[Want convenient access to the latest post by every physician personal finance blogger so you don’t miss a thing?
Visit “The Hospital,” which is a news-feed aggregator that is updated hourly]
I am constantly on the lookout for material I can put in my Grand Rounds series from any source available.
You will become more observant of your surroundings.
One of my biggest fears (and it would be safe to say that a lot of bloggers feel similarly) is that I will run out of ideas and the well will run dry.
This fear was the biggest culprit in my hesitation to start a blog.
In the never-ending quest to find topics for a post it is amazing how your brain responds to the challenge by finding inspiration from common routine activities.
My post, “How Mowing The Lawn And My Finances Intersect,” is a perfect example of a “lightbulb moment” that happened during a mundane activity I had done 100s of times before.
I look at my environment now much differently.
I am always assessing in the back of my mind whether I can transform something I just witnessed into an impactful post.
Maintaining a blog fulfills a sense of purpose as well as something to Retire TO.
It is a common saying in the FIRE community that one needs to RETIRE TO something rather than RETIRE FROM something.
It is not enough to retire from a job you dislike.
If you do not have something to occupy the newly formed void, you can start to decline physically and mentally.
As I was entertaining thoughts of early retirement I always was worried what I would do to pass the time as a fairly young retiree.
Sure I said I want to travel more, but there is only so much traveling you can do a year.
There have been studies published with results that initially seemed counterintuitive, suggesting that those who retire early have a higher mortality rate.
At first I was perplexed by these findings.
How could this be?
I thought leaving a stressful work environment should have the exact opposite effect and actually increase your life expectancy.
After further consideration, I realized that there are indeed several factors that come into play which can indeed be detrimental to the early retiree:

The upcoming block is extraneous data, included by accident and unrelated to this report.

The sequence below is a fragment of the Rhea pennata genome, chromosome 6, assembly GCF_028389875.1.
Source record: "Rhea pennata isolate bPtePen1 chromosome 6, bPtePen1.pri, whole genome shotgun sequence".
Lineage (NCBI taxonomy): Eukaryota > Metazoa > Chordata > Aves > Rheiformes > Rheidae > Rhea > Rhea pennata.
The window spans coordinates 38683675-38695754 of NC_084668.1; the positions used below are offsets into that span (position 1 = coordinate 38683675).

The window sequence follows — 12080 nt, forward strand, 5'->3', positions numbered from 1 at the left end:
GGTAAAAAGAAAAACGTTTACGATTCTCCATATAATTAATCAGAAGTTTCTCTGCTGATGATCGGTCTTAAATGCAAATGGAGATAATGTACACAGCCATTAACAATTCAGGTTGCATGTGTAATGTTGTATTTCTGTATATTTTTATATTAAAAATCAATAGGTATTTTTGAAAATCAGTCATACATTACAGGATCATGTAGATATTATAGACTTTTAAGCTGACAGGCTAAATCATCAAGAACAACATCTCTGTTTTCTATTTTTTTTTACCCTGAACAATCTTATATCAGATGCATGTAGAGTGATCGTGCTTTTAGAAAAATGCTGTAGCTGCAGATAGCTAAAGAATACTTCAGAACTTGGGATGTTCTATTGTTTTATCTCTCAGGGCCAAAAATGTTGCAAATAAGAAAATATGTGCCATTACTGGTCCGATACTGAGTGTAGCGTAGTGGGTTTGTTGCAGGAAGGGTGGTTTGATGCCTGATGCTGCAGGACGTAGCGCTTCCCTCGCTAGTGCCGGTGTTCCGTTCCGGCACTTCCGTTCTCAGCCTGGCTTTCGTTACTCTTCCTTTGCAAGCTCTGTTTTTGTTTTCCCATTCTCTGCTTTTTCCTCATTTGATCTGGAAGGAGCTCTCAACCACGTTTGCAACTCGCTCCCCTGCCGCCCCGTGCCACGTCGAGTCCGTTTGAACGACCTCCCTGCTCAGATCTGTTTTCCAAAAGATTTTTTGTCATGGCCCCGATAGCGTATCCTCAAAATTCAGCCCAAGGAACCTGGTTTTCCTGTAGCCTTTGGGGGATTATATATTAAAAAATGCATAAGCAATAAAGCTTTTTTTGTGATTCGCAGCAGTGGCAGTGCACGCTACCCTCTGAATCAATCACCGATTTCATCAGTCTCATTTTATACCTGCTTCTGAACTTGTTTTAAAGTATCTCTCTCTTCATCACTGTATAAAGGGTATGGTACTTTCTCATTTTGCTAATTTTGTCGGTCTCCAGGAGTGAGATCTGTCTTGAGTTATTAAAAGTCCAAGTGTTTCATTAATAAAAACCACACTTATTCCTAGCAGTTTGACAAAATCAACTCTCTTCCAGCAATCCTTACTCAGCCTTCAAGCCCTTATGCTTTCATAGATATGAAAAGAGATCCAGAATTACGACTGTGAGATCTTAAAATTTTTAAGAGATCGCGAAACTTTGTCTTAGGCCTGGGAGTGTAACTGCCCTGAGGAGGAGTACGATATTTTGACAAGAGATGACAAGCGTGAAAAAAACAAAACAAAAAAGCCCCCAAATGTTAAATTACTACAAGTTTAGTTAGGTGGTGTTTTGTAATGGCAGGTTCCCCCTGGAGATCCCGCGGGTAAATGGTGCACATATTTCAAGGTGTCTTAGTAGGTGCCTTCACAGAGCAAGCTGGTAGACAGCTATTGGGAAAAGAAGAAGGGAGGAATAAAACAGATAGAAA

- a loss of social interaction
- a loss of purpose/identity
- diminishing cognition due to lack of stimuli
- “letting oneself go” which may be the result of minimal physical activity or no longer maintaining proper hygiene.
Being engaged in blogging can therefore be seen as an effective countermeasure for at least some of the perils an early retiree can face.
You become socially engaged by interacting with people who take the time to comment on your site (Hmm. A recurring theme I see here. So please do your duty and comment to help prolong my life).
For me blogging has indeed given me a sense of purpose.
My girlfriend has mentioned that she can see the spark in my eyes and the passion I have for blogging whenever I talk to her about my latest post.
Blogging has essentially re-lit a fire that was slowly being doused out from a medical career burnout.
The act of blogging is portable.
Given our high tech society, you can conceivably blog from almost anywhere there is access to data.
The portability of blogging has allowed me to make much more efficient use of my time.
Several of my already published posts were written with a laptop on a couch waiting for my tires to be changed or my car serviced.
In the past I would idly waste my time in the waiting area, forced to watch a TV show I didn’t care to watch or read outdated magazines.